by Robert P. Waxler
What is it about reading that makes it significant? Does it really matter what we read and how we read? And what do we mean by “reading” anyway?
It is not quite true to say that we are what we read, but reading is always a social process, even when we read alone. It is an activity allowing us to find ourselves through a common language, a set of symbols set before us by other human beings. When we read, we bring ourselves, our language, our voice to the black marks and white spaces on the page, wrestle meaning from them, and recontextualize ourselves in relation to them.
This is why reading is not mere entertainment, at least not the kind of “deep reading” we have in mind. And this is why we celebrate literature – stories, novels, poems, plays – in Changing Lives Through Literature programs. As the ancient poets insisted, literature can delight us and teach us; literature is not mere entertainment because it demands through its language both the exercise of our body and our mind.
Reading is strenuous when done well. It is an experience taking us out of conventional time and fettered space, bringing us to a new place, free from the ruins of an uninspired and flat existence. As we read, we find our own plots and stories unfolding through the language and voice of others. Literature, more than other forms of writing, has this power.
We read stories, and we create them as we read, making a home for ourselves as we join the conversation. As Mark Turner puts it in The Literary Mind: The Origins of Thought and Language: “Knowing how to inhabit stories is the essential requirement of mature life.” Through reading, we break free from our single lives, as Turner suggests, from the linear and local perspective of ordinary existence. We emerge from single vision into the complexity of a multifaceted human experience.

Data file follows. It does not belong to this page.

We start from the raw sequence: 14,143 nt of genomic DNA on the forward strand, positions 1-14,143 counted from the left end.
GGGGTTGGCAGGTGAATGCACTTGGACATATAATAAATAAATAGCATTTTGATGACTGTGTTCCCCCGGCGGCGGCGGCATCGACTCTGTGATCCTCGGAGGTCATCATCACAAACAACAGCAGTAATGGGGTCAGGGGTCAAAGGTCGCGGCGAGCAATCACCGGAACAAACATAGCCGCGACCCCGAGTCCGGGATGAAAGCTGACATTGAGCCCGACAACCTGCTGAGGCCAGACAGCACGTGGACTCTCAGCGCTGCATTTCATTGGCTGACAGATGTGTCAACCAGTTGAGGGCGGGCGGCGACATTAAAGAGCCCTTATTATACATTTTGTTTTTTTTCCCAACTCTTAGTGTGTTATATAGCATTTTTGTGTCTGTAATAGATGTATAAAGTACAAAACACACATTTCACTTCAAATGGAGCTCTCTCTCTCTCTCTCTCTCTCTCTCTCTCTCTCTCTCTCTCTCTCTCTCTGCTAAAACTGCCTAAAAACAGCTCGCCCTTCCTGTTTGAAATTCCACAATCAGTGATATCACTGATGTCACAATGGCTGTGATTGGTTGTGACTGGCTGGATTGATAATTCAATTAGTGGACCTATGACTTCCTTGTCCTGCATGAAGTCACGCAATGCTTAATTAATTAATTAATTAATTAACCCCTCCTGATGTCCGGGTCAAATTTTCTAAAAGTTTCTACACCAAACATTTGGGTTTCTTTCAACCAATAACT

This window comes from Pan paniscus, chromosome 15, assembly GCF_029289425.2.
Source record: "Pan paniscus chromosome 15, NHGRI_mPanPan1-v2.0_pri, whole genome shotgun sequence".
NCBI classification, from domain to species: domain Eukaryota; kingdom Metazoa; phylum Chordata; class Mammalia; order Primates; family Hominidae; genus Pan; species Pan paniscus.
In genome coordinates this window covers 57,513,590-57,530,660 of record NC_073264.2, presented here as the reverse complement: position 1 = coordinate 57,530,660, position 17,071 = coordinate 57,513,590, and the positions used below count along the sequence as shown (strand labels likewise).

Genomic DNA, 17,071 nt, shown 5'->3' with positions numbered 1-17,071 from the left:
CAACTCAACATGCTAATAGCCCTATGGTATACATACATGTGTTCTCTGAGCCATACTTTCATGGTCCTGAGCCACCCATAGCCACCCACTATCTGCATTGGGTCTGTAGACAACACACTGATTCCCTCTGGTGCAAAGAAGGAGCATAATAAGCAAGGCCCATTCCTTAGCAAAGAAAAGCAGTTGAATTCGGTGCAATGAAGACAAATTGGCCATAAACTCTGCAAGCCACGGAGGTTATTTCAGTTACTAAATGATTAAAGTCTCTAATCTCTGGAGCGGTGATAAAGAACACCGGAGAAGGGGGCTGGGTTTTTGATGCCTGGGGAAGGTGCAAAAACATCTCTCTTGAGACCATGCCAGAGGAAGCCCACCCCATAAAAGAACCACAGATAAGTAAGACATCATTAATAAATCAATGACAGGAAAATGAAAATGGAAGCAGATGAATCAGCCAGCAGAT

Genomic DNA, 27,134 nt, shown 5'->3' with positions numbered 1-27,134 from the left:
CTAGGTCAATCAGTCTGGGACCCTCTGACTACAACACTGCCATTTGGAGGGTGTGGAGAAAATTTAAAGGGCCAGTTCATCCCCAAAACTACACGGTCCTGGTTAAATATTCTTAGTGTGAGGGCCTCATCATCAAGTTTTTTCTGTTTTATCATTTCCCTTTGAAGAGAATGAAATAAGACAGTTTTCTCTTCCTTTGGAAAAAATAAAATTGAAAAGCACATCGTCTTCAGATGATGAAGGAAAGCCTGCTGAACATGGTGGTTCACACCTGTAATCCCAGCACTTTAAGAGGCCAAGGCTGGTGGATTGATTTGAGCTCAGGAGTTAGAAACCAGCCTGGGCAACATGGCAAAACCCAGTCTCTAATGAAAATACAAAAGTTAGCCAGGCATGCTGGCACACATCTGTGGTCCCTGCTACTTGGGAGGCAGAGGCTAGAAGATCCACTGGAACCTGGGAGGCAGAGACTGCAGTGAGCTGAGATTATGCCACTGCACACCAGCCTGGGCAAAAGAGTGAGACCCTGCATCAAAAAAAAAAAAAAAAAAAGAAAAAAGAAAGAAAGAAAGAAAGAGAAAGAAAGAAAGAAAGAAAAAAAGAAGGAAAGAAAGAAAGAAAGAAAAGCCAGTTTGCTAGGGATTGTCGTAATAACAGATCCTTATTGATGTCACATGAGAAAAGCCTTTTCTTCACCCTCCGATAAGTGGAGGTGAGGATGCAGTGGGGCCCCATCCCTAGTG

Deep reading is not an easy and secure activity. It can be dangerous, always ongoing, never finished – like thinking, like the beat of the human heart. As the plot unfolds, characters come alive, draw us in, read us as we read them.
Santiago, the old man in Ernest Hemingway’s story of fishing in the deep water off of Cuba; Atticus Finch, the idealistic lawyer in Harper Lee’s tale of justice in the deep depression of segregated Alabama; Wolf Larsen, the Darwinian captain in Jack London’s sea story of survival in the deep abyss of ocean consciousness: who are they now? Magical presences, all of them, whispering to each reader about endurance and courage, telling each of us something about our frailty and heroism as mortal human beings.
We imagine what we read. This too is important, marking a significant difference between reading a text and watching visual images dance across a screen. The richly textured language of good literature, filled with ambiguity, always opens itself to the reader, calls to us, encourages interpretation, and demands that we participate in the making of its ongoing meaning. Deep reading evokes our voice, insists on the work of our entire body and mind. By contrast, the visual images of a screen culture flatten us out, as Sven Birkerts has well argued, imprison us in the sensation of the speeding moment, leave no room for us to find our voice or discover a home. As one CLTL student put it: “Reading books has at least released me from the endless boredom of watching television.”
The process of “deep reading,” as I am trying to describe it here, is a particularly human act with a complex language system at its core. As humans, we are the symbol-making animal, and it is precisely that ability that defines our unique human identity and allows us to confer meaning on our experience. It is what makes literature the most important tool we have today to keep our human identity and purpose.